Joe Brown
Joe Brown

During the 25 years that we ranched in southern Pecos County, we had only one real dangerous situation. It happened in our west pasture that had the Bullis Gap road through it. This was the only public road on the ranch and came off of US 90 about 16 miles west of Sanderson. That should take care of the location.

Now, the situation at the time...I had a small herd of Longhorn cattle in the pasture which the public road cut down the middle of. These cattle consisted of cows and calves of which they ran from babies to 500-pound yearlings. The cattle had to cross the county road to come to water which they usually did about four to five o’clock every afternoon. Our home was on the east side of the ranch so we did not see these cattle every day.

We have here the background for this story. My wife and I decided to drive over and check the cattle one afternoon in the ranch pickup. Crossing over to the county road past the west-side headquarters we got on the Bullis Gap road and proceeded west down it. At approximately where the cows normally crossed coming to water, we saw the herd gathered around a strange Ford pickup. Rushing over there, I found a pickup with a young man in the drivers seat and another young man up in the back of the truck with a 30-30 Winchester in his hands. I pulled over to them and got out.

When both men quit looking at a 500-pound heifer and noticed me, I asked. “What are you two doing in my pasture?” The man in back looked down at the driver who answered my question with, “Oh we are only hunting rabbits and got off the road.” I answered, “That’s a damn lie, you don’t hunt rabbits with a 30-30 rifle, and besides you are trespassing so get off my land now.” The driver said, “Yes sir” and pulled back on to the public road and started to the highway at a high rate of speed. Now remember, the rifleman is still in the back of the truck.

I jumped into my truck and fell in behind them. I did two things. I got my .38 special out and checked the loads, then I told my wife to write down the license plate number which she did. We followed them about three miles to US 90 where the driver stopped and hollered at his companion to get down and get in the truck. The rifleman walked to the back of the pickup then pointed the 30-30 at my truck and then hesitated.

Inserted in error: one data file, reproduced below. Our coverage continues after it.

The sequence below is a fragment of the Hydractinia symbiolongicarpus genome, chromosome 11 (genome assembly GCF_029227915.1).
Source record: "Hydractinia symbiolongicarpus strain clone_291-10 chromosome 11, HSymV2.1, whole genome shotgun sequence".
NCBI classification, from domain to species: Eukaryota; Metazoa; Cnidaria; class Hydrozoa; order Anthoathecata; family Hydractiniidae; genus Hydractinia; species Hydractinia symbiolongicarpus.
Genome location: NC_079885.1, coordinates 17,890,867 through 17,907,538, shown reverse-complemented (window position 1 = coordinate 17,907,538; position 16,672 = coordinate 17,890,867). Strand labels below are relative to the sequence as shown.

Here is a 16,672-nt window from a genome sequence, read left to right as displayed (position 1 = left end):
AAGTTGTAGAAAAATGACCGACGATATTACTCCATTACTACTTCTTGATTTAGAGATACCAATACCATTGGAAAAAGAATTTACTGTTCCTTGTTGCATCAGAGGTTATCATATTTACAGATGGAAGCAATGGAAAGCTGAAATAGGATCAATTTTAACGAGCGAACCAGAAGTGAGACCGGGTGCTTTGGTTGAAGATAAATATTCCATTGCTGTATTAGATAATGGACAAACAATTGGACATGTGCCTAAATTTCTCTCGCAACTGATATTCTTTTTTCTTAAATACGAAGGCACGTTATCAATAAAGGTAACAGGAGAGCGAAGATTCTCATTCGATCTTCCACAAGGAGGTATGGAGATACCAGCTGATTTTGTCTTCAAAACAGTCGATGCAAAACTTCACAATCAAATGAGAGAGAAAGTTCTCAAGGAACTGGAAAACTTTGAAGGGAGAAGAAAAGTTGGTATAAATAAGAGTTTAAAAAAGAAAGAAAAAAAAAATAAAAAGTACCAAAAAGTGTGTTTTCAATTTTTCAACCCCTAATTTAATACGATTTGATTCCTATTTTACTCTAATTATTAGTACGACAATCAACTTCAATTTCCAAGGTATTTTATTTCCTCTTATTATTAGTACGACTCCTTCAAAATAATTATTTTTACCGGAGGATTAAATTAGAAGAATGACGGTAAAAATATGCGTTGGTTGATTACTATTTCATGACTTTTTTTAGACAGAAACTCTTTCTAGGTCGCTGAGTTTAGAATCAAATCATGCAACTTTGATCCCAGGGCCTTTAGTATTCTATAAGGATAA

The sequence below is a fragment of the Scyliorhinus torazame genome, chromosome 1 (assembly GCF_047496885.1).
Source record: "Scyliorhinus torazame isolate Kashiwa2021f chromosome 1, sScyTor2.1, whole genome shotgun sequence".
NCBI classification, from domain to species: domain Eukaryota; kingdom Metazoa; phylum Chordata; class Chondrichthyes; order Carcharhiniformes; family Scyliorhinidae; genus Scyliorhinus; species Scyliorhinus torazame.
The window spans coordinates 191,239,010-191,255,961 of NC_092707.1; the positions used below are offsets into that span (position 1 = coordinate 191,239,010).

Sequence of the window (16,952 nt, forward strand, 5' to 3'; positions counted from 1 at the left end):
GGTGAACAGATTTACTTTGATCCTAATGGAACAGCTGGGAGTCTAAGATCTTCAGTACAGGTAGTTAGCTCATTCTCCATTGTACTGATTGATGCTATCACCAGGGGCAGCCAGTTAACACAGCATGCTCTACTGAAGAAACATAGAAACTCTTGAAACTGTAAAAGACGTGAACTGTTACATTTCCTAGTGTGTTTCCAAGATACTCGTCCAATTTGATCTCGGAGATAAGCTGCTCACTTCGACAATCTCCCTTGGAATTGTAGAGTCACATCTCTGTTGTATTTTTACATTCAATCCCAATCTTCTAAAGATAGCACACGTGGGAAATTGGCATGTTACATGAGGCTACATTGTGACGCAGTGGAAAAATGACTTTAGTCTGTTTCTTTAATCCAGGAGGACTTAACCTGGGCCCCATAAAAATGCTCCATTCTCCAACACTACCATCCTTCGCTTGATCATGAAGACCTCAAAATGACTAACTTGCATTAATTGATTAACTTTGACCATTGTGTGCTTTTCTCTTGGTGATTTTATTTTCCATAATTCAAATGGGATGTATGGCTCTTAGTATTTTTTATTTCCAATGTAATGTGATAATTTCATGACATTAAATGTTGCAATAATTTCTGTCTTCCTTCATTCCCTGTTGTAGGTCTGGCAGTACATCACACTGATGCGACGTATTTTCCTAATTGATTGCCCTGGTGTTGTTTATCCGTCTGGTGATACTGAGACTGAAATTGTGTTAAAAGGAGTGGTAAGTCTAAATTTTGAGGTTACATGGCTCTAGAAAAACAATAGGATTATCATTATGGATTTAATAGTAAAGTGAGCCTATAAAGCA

At this point my wife hollered, “He’s going to shoot you.” I answered her with, “No he’s not as he had several chances already and does not have enough backbone to shoot and besides I have my .38 special pointed right at his head and he knows it!”

He got down and climbed in the pickup and they drove off down US 90 toward Sanderson. I asked my wife if she had gotten the license plate numbers and she replied, “Yes what are you going to do now.” I replied, “Let’s go to the house and call Sheriff at Sanderson.” At that time, the sheriff was Bill Cooksey who was a friend of ours.

We drove to the ranch house and I got Bill on the phone and asked him to run that plate for me. He asked me, “Why” and I told him we had found some rustlers looking at my cattle on Bullis Gap road.

He replied, “Give me about 30 minutes and I can tell you who owns that pickup. OK” I said go for it and I’ll be waiting here at the house. About a half hour later, Bill called back with the information I wanted. He said, “Joe this may come as a shock but that truck is owned by a Master Sergeant in the US Army stationed at Ft. Sam Houston in San Antonio, Texas and he is somewhat older than the two you described, so they must have been his children, his sons. Also, from what you told me about the situation I would almost have to believe they were meat hunters which still classifies as rustling in Texas. Call me back if you have any more trouble with them.” I thanked Bill and I appreciated the help.

I felt this was not the first time these men had done this, only the first time they got caught in the act. Also my wife,Goldie, informed me she did not ever want to be with me when we confronted trespassers again!!